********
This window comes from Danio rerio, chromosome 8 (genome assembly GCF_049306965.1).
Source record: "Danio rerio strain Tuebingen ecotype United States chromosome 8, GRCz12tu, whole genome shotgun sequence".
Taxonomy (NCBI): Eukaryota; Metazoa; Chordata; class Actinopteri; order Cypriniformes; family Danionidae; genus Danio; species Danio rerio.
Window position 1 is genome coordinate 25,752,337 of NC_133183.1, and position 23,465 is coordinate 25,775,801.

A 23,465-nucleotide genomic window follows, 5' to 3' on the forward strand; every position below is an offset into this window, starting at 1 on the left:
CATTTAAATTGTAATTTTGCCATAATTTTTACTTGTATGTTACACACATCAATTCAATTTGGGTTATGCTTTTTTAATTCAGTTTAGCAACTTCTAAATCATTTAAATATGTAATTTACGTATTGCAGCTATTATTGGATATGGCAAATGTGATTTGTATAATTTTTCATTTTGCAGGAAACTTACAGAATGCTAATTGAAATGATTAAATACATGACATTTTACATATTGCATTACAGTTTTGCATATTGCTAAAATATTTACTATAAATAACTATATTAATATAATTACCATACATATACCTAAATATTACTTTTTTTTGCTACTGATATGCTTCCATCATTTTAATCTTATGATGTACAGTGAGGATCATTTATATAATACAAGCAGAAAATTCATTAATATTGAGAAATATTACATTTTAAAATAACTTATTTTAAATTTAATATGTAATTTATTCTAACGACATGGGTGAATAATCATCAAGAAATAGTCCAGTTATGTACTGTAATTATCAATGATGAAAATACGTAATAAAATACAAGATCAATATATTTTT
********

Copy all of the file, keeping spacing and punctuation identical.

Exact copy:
This window comes from Danio rerio, chromosome 8 (genome assembly GCF_049306965.1).
Source record: "Danio rerio strain Tuebingen ecotype United States chromosome 8, GRCz12tu, whole genome shotgun sequence".
Taxonomy (NCBI): Eukaryota; Metazoa; Chordata; class Actinopteri; order Cypriniformes; family Danionidae; genus Danio; species Danio rerio.
Window position 1 is genome coordinate 25,752,337 of NC_133183.1, and position 23,465 is coordinate 25,775,801.

A 23,465-nucleotide genomic window follows, 5' to 3' on the forward strand; every position below is an offset into this window, starting at 1 on the left:
CATTTAAATTGTAATTTTGCCATAATTTTTACTTGTATGTTACACACATCAATTCAATTTGGGTTATGCTTTTTTAATTCAGTTTAGCAACTTCTAAATCATTTAAATATGTAATTTACGTATTGCAGCTATTATTGGATATGGCAAATGTGATTTGTATAATTTTTCATTTTGCAGGAAACTTACAGAATGCTAATTGAAATGATTAAATACATGACATTTTACATATTGCATTACAGTTTTGCATATTGCTAAAATATTTACTATAAATAACTATATTAATATAATTACCATACATATACCTAAATATTACTTTTTTTTGCTACTGATATGCTTCCATCATTTTAATCTTATGATGTACAGTGAGGATCATTTATATAATACAAGCAGAAAATTCATTAATATTGAGAAATATTACATTTTAAAATAACTTATTTTAAATTTAATATGTAATTTATTCTAACGACATGGGTGAATAATCATCAAGAAATAGTCCAGTTATGTACTGTAATTATCAATGATGAAAATACGTAATAAAATACAAGATCAATATATTTTT